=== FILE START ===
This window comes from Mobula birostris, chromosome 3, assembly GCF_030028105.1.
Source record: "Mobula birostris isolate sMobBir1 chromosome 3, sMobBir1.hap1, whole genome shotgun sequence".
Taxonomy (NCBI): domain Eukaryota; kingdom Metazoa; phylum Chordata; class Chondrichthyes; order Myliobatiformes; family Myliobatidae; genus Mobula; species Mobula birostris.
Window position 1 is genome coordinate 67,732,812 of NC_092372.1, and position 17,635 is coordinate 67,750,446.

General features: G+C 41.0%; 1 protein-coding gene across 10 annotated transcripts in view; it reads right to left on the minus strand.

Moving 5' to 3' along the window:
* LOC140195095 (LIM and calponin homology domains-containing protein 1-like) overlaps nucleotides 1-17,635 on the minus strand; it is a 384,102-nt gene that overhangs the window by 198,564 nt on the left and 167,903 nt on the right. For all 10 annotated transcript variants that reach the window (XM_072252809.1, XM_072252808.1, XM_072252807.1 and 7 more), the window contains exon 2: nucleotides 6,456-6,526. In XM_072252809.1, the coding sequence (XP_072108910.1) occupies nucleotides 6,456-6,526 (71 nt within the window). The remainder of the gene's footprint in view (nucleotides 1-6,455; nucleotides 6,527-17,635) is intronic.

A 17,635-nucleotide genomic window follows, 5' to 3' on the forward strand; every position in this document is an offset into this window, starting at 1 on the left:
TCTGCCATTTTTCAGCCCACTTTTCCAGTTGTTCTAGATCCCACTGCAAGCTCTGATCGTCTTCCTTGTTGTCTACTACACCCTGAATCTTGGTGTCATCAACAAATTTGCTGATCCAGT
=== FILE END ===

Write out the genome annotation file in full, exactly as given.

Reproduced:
This window comes from Mobula birostris, chromosome 3, assembly GCF_030028105.1.
Source record: "Mobula birostris isolate sMobBir1 chromosome 3, sMobBir1.hap1, whole genome shotgun sequence".
Taxonomy (NCBI): domain Eukaryota; kingdom Metazoa; phylum Chordata; class Chondrichthyes; order Myliobatiformes; family Myliobatidae; genus Mobula; species Mobula birostris.
Window position 1 is genome coordinate 67,732,812 of NC_092372.1, and position 17,635 is coordinate 67,750,446.

General features: G+C 41.0%; 1 protein-coding gene across 10 annotated transcripts in view; it reads right to left on the minus strand.

Moving 5' to 3' along the window:
* LOC140195095 (LIM and calponin homology domains-containing protein 1-like) overlaps nucleotides 1-17,635 on the minus strand; it is a 384,102-nt gene that overhangs the window by 198,564 nt on the left and 167,903 nt on the right. For all 10 annotated transcript variants that reach the window (XM_072252809.1, XM_072252808.1, XM_072252807.1 and 7 more), the window contains exon 2: nucleotides 6,456-6,526. In XM_072252809.1, the coding sequence (XP_072108910.1) occupies nucleotides 6,456-6,526 (71 nt within the window). The remainder of the gene's footprint in view (nucleotides 1-6,455; nucleotides 6,527-17,635) is intronic.

A 17,635-nucleotide genomic window follows, 5' to 3' on the forward strand; every position in this document is an offset into this window, starting at 1 on the left:
TCTGCCATTTTTCAGCCCACTTTTCCAGTTGTTCTAGATCCCACTGCAAGCTCTGATCGTCTTCCTTGTTGTCTACTACACCCTGAATCTTGGTGTCATCAACAAATTTGCTGATCCAGT